As the table shows, average retail prices in Halifax were nearly 17 cents lower in July 2023 than in the same month the previous year. In August, retail prices were 10.3 cents higher than in August 2022. The difference increased to 27 cents in September, but maximum prices for the first two weeks of October, as set by the Nova Scotia Utility and Review Board, were only slightly above the same period in 2022.
In contrast, between January 2021 and June 2022, long before the carbon tax, retail gas prices in Halifax went up by more than one dollar – from $1.075 per litre to $2.081. The post-carbon tax increases in August and September of 2023 are modest in comparison. And now consumers in Nova Scotia have the benefit of the rebate cheques – up to $264 for a family of four in July, with a similar amount coming this month.
Despite its obvious flimflammery, if we can trust the polls the campaign against carbon pricing seems to be working in the Conservatives’ favour in Atlantic Canada. The effort has been helped along by taxpayer-funded ad campaigns against carbon pricing by the Houston government in Nova Scotia and the Higgs Conservatives in New Brunswick. It has been enough to openly spook one Liberal MP from the region.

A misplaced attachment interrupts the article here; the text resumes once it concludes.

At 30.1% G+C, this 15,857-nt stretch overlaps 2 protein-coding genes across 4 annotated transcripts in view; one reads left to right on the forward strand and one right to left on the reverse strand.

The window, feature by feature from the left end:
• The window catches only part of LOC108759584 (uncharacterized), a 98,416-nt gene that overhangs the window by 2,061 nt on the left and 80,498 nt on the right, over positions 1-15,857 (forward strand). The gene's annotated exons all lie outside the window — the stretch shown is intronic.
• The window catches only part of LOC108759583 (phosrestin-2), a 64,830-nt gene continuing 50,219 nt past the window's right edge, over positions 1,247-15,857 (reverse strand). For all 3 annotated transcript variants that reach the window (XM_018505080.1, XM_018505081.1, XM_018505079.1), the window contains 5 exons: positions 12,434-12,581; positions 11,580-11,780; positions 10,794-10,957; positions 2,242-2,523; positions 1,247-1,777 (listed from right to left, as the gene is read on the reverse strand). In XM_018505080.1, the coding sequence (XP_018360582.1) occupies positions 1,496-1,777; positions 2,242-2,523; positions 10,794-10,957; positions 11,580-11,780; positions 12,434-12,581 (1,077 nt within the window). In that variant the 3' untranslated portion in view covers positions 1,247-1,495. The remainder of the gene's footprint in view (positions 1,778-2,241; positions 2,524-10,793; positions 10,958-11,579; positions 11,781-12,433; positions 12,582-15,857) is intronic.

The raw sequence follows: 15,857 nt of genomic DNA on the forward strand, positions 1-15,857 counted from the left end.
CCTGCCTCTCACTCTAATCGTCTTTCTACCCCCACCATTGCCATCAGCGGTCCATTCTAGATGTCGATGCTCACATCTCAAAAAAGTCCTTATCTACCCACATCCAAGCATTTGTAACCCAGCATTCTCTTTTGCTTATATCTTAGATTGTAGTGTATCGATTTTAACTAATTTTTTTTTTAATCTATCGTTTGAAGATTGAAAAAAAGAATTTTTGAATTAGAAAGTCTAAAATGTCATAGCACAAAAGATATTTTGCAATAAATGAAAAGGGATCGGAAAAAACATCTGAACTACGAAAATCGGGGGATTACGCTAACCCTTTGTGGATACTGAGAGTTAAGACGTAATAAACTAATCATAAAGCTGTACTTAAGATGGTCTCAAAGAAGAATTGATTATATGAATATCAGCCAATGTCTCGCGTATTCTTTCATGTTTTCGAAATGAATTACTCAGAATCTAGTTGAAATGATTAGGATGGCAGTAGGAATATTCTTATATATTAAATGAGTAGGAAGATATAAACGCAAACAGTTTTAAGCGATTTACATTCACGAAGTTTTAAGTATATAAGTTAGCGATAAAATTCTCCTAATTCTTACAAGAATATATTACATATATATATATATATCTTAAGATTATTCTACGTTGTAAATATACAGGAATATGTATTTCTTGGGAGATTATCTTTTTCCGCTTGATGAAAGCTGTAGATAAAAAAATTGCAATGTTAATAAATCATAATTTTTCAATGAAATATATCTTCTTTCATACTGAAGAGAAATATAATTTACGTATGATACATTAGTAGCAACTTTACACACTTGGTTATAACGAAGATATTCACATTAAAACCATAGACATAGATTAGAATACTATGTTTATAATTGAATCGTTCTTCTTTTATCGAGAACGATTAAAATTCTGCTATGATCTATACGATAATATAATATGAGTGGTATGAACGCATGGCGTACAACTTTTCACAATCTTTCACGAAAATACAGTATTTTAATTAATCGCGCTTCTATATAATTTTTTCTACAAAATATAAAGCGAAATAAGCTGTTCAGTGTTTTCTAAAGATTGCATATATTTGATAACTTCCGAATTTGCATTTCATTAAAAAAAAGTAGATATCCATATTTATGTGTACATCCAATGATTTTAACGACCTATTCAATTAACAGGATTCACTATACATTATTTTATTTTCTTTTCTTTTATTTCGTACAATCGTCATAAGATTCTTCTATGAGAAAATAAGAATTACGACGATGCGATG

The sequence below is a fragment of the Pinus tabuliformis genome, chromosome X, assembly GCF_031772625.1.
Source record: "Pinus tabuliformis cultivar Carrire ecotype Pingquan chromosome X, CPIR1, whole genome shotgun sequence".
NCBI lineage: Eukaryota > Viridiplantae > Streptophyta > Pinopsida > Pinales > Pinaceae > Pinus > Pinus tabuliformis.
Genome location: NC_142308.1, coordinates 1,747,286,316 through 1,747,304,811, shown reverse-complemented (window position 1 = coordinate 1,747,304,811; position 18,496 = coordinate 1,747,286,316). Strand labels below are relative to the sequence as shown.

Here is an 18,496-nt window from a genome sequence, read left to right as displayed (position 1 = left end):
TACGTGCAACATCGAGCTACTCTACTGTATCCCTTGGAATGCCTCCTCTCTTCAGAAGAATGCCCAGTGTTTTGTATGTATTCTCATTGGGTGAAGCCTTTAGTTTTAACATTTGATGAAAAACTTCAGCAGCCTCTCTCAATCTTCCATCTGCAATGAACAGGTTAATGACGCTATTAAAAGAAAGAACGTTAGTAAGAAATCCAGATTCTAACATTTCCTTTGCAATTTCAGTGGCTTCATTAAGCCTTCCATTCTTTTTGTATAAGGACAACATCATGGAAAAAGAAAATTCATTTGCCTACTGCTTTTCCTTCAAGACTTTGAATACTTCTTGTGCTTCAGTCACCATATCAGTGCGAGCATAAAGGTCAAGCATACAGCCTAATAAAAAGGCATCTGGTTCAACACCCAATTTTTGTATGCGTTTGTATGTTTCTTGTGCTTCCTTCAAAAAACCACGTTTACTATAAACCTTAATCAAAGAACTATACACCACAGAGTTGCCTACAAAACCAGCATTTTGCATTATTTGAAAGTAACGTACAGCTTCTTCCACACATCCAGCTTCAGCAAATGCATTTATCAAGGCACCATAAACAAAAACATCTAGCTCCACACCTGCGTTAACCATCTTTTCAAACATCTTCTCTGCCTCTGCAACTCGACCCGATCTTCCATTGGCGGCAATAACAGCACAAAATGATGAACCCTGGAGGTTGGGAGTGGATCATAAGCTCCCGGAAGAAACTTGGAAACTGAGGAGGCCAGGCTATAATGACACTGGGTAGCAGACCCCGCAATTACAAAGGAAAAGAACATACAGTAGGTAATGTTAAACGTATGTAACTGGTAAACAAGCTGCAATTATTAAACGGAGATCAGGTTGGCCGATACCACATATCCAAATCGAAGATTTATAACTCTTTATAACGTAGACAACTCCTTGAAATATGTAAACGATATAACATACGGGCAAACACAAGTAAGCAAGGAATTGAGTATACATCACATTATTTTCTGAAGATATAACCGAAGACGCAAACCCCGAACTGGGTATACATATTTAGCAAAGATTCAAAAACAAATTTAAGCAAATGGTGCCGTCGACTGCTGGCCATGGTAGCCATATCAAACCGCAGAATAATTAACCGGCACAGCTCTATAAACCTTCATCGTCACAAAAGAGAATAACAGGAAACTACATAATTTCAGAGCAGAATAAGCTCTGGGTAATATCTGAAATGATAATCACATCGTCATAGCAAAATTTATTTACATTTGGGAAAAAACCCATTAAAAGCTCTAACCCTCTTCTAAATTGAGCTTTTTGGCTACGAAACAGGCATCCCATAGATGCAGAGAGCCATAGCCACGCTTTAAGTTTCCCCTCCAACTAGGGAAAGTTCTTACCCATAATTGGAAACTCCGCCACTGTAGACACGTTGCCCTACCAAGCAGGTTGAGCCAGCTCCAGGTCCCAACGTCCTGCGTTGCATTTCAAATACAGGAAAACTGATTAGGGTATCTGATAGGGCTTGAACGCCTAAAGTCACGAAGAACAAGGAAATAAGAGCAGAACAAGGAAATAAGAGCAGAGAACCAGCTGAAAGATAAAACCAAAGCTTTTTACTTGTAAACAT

Poilievre’s latest anti-tax motion – they have been numerous since he became leader – failed by a House of Commons vote of 209 to 119, but one of the votes in favour came from a Liberal, Newfoundland and Labrador’s Ken McDonald. And the Conservatives were quick to take advantage of the recorded vote, sending out a fund-raising appeal doubling down on their misrepresentations. “The Liberal-NDP coalition has once again voted to punish Canadians,” the missive announced. “They voted against axing Trudeau’s tax on gas, heat and groceries….and for quadrupling the tax to 61 cents a litre.”
During election campaigns news outlets have sometimes featured “Realty Checks”, on party platforms. The media should not wait until the writ drops to subject the Conservative “axe the tax” campaign to such scrutiny. The level of deception involved says much about the character of the Poilievre-led party. Even worse is the fact they would use such tactics to further their goal of cancelling a central element of Canada’s response to climate change – to the obvious benefit of the oil and gas companies.